The Huck Institutes of the Life Sciences

Biological Data Analysis: The Right Way

How Penn State’s annual data reproducibility boot camp has shaped data collection in the biological sciences

The week of July 10th marked the second annual data reproducibility boot camp, ‘Biological Data Analysis: The Right Way’. The boot camp was aimed at training participants in conducting research in a systematic, reproducible manner and addressing the ‘reproducibility crisis’ that is plaguing biological research.


This five day event was well attended by over forty participants including graduate students, postdoctoral researchers and others selected from a pool of over eighty applicants. The boot camp addressed a breadth of topics including perspectives on the definition of reproducibility, issues faced when producing and recording data, field-specific problems regarding data collection, statistics, and software useful for tracking and analyzing data.


The first day of the boot camp brought together speakers from different disciplines, who addressed the central question: ‘Is there a reproducibility crisis’?  The topics covered included how we make scientific inference and its relation to reproducibility from an evolutionary perspective (Dr. Ken Weiss), sources and proximity of lack of reproducibility (Dr. Ross Hardison), the reproducibility crisis in psychology and neuroscience (Dr. Rick Gilmore), computational reproducibility and data sharing (Dr. Vasant Honavar), statistical issues that are important from a publication perspective (Dr. Jim Rosenberger), and wetlab perspective on metadata (Dr. Cheryl Keller). Many speakers provided alternative viewpoints which were essential to a well-rounded and balanced presentation of ideas related to data analysis.

Dr. Shaun Mahony instructed the second day on ‘Software Carpentry’, the basics of computational reproducibility including version control, documentation and automation. The participants were introduced to Shell scripting, markdowns and Git. Dr. Qunhua Li instructed the third day on statistical aspects for reproducible research. Dr. Anton Nekrutenko instructed the fourth day on use of Galaxy in reproducible research. These sessions included short lectures, videos, and hands-on exercises.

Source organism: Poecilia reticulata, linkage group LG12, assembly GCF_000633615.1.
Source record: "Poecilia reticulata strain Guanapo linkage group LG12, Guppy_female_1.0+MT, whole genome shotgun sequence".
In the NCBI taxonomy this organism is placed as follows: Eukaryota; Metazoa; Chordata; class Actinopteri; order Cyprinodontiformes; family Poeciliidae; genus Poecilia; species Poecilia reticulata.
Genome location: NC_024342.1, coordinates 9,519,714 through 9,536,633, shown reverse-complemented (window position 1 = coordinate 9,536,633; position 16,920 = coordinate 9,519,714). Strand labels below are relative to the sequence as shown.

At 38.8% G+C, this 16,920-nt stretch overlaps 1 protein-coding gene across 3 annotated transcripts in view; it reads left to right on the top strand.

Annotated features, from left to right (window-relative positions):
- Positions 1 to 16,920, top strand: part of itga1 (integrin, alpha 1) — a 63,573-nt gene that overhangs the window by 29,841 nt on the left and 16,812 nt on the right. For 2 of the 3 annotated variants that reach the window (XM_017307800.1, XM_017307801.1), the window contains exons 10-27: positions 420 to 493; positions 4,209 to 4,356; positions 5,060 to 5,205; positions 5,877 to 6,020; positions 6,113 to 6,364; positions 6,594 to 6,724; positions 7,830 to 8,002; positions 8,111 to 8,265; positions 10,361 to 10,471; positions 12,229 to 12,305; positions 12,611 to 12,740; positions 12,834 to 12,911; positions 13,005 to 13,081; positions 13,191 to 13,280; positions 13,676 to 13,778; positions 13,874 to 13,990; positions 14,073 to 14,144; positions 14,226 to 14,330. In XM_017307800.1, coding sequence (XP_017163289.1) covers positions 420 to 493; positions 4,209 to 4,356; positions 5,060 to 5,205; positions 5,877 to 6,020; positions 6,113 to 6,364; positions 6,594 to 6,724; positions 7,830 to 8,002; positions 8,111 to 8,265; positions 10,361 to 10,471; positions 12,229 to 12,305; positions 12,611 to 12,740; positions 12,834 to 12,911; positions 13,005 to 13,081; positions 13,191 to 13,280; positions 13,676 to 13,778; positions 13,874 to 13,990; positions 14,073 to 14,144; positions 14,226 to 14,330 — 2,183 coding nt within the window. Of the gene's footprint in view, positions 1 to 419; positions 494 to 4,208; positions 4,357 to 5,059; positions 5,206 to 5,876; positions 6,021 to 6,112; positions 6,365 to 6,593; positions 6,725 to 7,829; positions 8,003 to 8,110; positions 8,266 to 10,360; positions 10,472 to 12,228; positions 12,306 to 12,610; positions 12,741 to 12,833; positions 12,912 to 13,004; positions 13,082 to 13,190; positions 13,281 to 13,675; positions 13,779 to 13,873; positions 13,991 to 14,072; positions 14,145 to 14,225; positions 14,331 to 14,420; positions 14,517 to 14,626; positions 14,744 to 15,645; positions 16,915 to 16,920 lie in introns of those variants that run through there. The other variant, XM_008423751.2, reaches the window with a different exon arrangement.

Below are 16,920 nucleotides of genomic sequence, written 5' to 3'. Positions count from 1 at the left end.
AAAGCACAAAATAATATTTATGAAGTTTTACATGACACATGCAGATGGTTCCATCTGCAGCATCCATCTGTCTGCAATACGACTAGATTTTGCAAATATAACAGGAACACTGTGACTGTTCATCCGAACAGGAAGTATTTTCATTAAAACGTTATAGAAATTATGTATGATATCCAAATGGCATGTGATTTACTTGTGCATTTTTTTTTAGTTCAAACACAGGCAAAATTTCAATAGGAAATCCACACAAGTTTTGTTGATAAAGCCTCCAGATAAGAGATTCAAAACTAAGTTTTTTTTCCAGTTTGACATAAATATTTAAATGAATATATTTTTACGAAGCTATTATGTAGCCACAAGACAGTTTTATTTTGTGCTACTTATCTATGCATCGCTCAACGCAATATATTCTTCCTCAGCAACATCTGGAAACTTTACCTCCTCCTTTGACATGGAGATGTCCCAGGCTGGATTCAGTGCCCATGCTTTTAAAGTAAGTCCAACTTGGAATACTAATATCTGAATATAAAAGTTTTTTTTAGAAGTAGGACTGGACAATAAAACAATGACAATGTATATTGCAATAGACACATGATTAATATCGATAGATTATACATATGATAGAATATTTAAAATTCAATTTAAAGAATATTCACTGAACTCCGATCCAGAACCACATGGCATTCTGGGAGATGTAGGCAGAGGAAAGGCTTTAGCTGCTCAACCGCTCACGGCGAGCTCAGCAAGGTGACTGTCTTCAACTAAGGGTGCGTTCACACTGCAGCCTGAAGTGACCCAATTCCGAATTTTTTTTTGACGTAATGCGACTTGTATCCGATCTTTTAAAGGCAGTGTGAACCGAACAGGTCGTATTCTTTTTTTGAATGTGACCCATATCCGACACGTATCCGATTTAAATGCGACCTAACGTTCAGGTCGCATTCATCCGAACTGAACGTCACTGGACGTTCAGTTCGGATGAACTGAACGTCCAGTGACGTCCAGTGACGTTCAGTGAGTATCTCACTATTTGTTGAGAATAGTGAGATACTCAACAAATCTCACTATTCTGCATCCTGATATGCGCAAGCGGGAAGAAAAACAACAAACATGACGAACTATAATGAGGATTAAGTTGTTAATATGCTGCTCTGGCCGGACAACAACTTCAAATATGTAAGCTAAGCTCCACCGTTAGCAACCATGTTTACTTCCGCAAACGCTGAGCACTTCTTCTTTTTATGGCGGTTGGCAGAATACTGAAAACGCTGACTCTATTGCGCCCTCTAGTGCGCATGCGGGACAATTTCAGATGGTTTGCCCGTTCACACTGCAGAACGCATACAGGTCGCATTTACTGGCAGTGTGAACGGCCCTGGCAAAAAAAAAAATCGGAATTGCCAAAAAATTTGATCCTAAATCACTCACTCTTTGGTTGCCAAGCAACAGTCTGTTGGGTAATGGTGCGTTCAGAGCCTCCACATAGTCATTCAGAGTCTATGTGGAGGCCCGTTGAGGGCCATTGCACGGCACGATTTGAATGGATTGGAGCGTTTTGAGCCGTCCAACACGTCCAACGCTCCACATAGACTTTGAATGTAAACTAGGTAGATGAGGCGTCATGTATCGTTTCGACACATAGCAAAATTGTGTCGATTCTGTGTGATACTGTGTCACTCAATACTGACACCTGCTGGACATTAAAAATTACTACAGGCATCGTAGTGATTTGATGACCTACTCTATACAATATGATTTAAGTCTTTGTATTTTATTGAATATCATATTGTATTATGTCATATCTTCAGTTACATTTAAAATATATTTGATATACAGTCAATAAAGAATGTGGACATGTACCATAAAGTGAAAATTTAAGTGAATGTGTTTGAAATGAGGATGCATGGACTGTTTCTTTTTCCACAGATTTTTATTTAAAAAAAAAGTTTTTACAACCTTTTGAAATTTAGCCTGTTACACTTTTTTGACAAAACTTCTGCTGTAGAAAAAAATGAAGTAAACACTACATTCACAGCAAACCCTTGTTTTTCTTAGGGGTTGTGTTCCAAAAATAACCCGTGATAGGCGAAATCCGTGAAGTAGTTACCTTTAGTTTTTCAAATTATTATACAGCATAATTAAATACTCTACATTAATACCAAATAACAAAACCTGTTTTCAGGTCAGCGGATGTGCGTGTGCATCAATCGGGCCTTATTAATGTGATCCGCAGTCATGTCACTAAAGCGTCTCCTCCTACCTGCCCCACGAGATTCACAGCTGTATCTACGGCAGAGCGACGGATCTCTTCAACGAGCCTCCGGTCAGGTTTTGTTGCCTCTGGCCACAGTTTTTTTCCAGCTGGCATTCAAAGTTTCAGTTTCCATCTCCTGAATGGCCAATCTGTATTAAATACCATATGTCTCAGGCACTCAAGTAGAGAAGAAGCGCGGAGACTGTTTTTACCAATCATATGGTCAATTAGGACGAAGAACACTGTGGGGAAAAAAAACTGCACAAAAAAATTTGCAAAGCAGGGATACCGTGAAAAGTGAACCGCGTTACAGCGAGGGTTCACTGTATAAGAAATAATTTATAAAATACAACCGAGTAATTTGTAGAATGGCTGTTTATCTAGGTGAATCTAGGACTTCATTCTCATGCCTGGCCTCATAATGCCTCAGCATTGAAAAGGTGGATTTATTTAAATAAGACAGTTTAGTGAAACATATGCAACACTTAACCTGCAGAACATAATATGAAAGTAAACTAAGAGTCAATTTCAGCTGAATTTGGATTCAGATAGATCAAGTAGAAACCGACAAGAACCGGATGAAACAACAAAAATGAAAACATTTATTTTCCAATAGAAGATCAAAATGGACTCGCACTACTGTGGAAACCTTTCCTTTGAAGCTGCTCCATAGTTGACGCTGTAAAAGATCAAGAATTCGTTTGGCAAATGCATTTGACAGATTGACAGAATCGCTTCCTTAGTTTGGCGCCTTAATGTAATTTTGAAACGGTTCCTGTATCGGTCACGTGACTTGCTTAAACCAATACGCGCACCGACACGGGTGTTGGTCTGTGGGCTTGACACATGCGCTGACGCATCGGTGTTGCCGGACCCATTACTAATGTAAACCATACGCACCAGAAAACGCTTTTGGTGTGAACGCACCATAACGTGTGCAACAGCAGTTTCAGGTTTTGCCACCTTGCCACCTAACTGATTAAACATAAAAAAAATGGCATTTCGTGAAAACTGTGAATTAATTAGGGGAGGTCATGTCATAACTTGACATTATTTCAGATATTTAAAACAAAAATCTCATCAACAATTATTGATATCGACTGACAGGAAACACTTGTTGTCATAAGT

The final half-day session was devoted to presentations from last year’s attendees on lessons learned in reproducibility. These presentations were made by Matthew Jensen (BG), Lila Rieber (BG) and Di (Bruce) Chen (Genetics). The boot camp concluded with an open discussion where participants shared what they learned from the boot camp.

The participants found the talks, hands-on activities and discussions very useful. To quote feedback from some of the attending students “It was really helpful to be connected with faculty, staff, and other students with helpful experience with reproducible data analysis tools. I also hadn't heard of most of the online tutorials we used during boot camp and found them to be excellent resources I plan to revisit”,

and “I liked that the Boot Camp was focused on a broader topic such as Reproducibility. Therefore it was applicable and useful to all of the faculties and graduate students of different departments.” All course materials are publicly available here.

The boot camp was organized by Dr. Cooduvalli Shashikant, Program Chair, Bioinformatics and Genomics, with the help of Melissa Bailey, Event Coordinator, Huck Institutes of Life Sciences.

This series of boot camp was started with a competitive administrative supplement from the NIH to Computation, Bioinformatics and Statistics Predoctoral Training Program procured in 2015. Continuance of the annual boot camp offering is made possible by contributions from participating colleges and the Huck.